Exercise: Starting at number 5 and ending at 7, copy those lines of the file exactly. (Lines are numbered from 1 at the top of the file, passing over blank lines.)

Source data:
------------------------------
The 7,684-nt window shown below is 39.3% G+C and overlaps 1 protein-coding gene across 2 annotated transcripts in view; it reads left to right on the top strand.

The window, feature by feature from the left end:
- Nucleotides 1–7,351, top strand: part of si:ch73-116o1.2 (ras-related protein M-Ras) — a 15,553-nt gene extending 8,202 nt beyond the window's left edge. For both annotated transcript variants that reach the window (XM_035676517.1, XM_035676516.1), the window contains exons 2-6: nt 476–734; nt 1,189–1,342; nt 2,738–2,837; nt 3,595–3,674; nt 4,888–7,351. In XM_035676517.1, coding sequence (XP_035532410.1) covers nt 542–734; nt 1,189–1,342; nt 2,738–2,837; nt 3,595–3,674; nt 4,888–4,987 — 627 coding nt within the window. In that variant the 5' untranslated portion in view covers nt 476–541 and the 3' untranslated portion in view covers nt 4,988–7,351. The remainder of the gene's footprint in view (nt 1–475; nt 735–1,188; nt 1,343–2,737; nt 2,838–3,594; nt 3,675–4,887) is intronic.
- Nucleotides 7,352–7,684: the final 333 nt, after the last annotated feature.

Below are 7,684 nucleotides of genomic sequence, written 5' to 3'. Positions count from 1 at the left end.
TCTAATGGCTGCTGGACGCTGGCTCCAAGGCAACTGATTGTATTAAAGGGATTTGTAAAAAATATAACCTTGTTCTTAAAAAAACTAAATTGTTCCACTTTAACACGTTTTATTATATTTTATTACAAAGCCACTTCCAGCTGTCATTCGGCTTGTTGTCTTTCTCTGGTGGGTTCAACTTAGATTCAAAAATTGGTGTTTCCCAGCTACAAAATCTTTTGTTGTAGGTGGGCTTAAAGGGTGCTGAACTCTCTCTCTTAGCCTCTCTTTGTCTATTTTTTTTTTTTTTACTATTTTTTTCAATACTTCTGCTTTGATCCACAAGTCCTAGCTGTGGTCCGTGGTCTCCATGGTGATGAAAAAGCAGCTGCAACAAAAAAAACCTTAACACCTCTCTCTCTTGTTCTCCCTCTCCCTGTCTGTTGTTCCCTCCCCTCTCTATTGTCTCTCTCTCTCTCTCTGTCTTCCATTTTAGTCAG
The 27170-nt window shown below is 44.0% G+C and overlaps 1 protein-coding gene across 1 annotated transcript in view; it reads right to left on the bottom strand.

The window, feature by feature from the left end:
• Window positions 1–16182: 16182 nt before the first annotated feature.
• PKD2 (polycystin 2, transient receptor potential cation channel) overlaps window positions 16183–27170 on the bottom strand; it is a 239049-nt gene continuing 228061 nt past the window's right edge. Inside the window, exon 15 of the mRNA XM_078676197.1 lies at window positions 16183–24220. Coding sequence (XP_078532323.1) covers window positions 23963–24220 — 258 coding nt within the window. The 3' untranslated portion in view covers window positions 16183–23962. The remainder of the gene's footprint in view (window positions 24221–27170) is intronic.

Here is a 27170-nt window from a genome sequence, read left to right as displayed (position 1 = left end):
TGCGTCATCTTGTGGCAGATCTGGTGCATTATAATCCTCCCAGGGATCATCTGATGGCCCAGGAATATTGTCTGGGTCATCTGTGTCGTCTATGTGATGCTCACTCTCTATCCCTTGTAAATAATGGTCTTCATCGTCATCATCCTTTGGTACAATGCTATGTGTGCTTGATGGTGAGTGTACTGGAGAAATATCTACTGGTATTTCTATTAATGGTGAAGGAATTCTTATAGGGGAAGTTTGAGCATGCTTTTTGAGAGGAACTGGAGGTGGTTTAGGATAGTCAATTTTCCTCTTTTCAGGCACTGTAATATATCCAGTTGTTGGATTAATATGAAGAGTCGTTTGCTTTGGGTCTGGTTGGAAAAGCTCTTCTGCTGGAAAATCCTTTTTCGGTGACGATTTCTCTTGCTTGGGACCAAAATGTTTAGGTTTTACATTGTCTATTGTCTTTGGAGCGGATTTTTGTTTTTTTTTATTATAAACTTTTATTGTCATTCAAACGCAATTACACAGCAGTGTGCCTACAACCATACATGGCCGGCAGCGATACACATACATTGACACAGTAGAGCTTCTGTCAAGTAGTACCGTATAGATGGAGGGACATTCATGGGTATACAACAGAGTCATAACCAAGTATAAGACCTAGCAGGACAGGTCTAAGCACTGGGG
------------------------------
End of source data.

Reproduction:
Below are 7,684 nucleotides of genomic sequence, written 5' to 3'. Positions count from 1 at the left end.
TCTAATGGCTGCTGGACGCTGGCTCCAAGGCAACTGATTGTATTAAAGGGATTTGTAAAAAATATAACCTTGTTCTTAAAAAAACTAAATTGTTCCACTTTAACACGTTTTATTATATTTTATTACAAAGCCACTTCCAGCTGTCATTCGGCTTGTTGTCTTTCTCTGGTGGGTTCAACTTAGATTCAAAAATTGGTGTTTCCCAGCTACAAAATCTTTTGTTGTAGGTGGGCTTAAAGGGTGCTGAACTCTCTCTCTTAGCCTCTCTTTGTCTATTTTTTTTTTTTTTACTATTTTTTTCAATACTTCTGCTTTGATCCACAAGTCCTAGCTGTGGTCCGTGGTCTCCATGGTGATGAAAAAGCAGCTGCAACAAAAAAAACCTTAACACCTCTCTCTCTTGTTCTCCCTCTCCCTGTCTGTTGTTCCCTCCCCTCTCTATTGTCTCTCTCTCTCTCTCTGTCTTCCATTTTAGTCAG
The 27170-nt window shown below is 44.0% G+C and overlaps 1 protein-coding gene across 1 annotated transcript in view; it reads right to left on the bottom strand.